They are helpful and powerful, but can be tricky to set up. So when would Stripe webhooks be used? One major use-case is to add transparency to your payments (See Fig. 1.). This is not only beneficial for users but for administrators since it reduces support requests.
At Kopa we’ve recently rewritten our payments architecture to utilize Stripe webhooks. The only major pain point we found in this process was that the documentation was a little lacking. This is unlike most of Stripe’s documentation, which is amongst the best we’ve encountered. So we figured we’d write about our findings, with a step-by-step guide, in case it can help you.
Note: These steps include code for a Node Express app. Check out the official Node.js library for the Stripe API.
Step one is to correctly parse the body to verify the signature (explained in the next step) and read the data. This requires some extra work because the body needs to be parsed to raw binary while the rest of our API is parsed to JSON. Basically this means we need to handle the webhook route before the other routes are parsed with bodyParser.
A very important step is to make sure you’re using Stripe webhooks securely. How can you do this? One important thing you can do is to verify that all webhooks are coming from Stripe. This requires verifying the stripe-signature in the header of the request. If you’re correctly parsing the body then this step should be smooth sailing. The API provides a method to verify the signature and construct the event (stripe.webhooks.constructEvent).
3. Events / Webhook types
Next you’ll need to set up your webhooks in your Stripe account. One major difficulty you’ll run into is testing these webhooks locally. For development we use ngrok to tunnel our localhost to a url so Stripe events can hit our local development environment. Once the Stripe webhook is created a secret will be generated that you can input into step two where it says env.endpointSecret.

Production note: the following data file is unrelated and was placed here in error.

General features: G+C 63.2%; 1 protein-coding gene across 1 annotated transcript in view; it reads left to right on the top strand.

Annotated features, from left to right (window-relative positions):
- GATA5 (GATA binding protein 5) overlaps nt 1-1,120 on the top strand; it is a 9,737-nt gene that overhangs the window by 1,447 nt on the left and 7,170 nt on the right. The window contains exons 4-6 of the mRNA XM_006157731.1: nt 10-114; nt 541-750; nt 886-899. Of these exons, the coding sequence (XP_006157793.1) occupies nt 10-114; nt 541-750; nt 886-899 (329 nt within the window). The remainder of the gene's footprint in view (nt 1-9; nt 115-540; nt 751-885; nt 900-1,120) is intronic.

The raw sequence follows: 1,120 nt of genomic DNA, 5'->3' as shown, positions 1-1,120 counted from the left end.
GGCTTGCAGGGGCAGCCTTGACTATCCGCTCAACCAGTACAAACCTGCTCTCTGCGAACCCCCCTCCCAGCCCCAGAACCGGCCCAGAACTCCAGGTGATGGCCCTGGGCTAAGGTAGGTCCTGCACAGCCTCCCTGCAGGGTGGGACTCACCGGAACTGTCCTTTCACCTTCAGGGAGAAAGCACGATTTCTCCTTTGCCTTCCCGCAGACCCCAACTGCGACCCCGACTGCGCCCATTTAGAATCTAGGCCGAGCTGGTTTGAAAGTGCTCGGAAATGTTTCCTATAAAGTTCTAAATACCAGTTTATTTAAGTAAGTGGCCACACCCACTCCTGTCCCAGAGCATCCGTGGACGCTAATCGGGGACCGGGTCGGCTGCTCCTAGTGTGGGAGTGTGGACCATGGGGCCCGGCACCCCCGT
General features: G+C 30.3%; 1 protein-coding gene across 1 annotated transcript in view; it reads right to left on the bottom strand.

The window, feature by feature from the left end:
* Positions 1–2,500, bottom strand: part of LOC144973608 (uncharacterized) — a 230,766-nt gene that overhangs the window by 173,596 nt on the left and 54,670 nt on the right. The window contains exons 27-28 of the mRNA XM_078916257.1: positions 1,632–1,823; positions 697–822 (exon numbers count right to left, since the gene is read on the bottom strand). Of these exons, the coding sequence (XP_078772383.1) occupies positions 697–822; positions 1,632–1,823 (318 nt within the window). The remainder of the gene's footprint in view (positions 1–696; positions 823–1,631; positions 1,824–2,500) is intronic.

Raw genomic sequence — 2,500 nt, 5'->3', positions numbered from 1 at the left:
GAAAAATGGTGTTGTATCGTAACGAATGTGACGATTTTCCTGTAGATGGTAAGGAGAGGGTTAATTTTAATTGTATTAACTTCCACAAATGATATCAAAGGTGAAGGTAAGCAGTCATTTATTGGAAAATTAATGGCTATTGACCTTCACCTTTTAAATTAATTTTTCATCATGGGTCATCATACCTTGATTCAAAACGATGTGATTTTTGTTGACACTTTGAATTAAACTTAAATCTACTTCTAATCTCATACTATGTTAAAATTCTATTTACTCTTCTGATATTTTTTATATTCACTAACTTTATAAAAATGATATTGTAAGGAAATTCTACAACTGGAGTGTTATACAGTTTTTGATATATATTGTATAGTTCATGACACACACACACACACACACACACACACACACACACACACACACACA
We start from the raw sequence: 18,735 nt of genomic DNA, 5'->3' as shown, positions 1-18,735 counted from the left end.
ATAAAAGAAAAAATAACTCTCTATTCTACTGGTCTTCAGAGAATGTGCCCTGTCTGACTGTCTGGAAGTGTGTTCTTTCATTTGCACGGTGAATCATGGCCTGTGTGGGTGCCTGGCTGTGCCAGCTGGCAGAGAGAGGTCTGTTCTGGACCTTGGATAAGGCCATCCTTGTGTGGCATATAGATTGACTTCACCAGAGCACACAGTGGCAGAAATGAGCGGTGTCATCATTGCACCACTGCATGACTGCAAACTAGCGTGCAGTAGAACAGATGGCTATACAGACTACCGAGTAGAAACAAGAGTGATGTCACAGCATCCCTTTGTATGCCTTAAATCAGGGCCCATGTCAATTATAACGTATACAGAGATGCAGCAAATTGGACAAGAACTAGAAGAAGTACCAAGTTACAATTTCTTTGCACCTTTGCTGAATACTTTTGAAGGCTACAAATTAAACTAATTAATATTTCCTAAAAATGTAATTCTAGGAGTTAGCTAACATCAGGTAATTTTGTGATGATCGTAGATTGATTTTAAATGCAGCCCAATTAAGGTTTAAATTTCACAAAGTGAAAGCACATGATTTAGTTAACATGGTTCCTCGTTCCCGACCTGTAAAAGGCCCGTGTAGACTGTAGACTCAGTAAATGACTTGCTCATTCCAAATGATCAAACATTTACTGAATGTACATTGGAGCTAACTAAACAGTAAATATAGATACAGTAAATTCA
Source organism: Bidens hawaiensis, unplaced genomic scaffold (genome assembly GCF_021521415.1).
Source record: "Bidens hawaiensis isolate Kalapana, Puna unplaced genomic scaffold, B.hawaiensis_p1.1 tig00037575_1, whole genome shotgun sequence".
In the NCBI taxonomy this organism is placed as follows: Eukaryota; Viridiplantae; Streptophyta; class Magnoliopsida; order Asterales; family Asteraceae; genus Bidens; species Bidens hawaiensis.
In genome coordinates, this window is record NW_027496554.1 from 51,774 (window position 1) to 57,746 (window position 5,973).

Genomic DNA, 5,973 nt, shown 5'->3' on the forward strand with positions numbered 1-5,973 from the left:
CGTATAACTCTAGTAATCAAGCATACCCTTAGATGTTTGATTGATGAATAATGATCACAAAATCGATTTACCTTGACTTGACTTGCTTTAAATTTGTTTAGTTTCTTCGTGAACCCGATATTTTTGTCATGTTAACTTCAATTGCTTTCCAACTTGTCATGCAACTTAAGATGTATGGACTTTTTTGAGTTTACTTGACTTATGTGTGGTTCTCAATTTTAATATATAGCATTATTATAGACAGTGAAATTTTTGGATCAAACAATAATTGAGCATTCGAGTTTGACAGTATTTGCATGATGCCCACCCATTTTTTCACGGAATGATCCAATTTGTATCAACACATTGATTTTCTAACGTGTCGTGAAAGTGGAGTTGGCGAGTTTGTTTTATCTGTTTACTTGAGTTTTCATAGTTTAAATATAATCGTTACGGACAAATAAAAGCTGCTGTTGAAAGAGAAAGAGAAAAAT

At Kopa we use Stripe Connect to send student payments to landlords. We need two types of webhooks for this; Account and Connect Apps (see Fig. 2). As the names imply, Account webhooks are used for all events that occur on your Stripe account, while Connect Apps webhooks are used for all events that occur on your connected accounts.
4. Other things to remember
Event Idempotency: Be sure not to process the same event twice. To do this, store previously processed events in a table (since every Stripe event has an associated ID) and cross-reference that table for every received event.
Limit events: Filter the specific events sent (see Fig. 3), so as not to overwhelm your API with unneeded requests. Basically make sure you only send events that you actually want to process on your API.
Metadata: Add metadata objects in Stripe to use in the webhooks. For instance, on a charge creation we add our internal payment id to cross-reference when the webhook for that payment is sent. Note: Metadata is associated with the events on your account so they aren’t forwarded to the connected account.
Here is an event cheatsheet to help you out a little.
We hope this helps and feedback is welcome!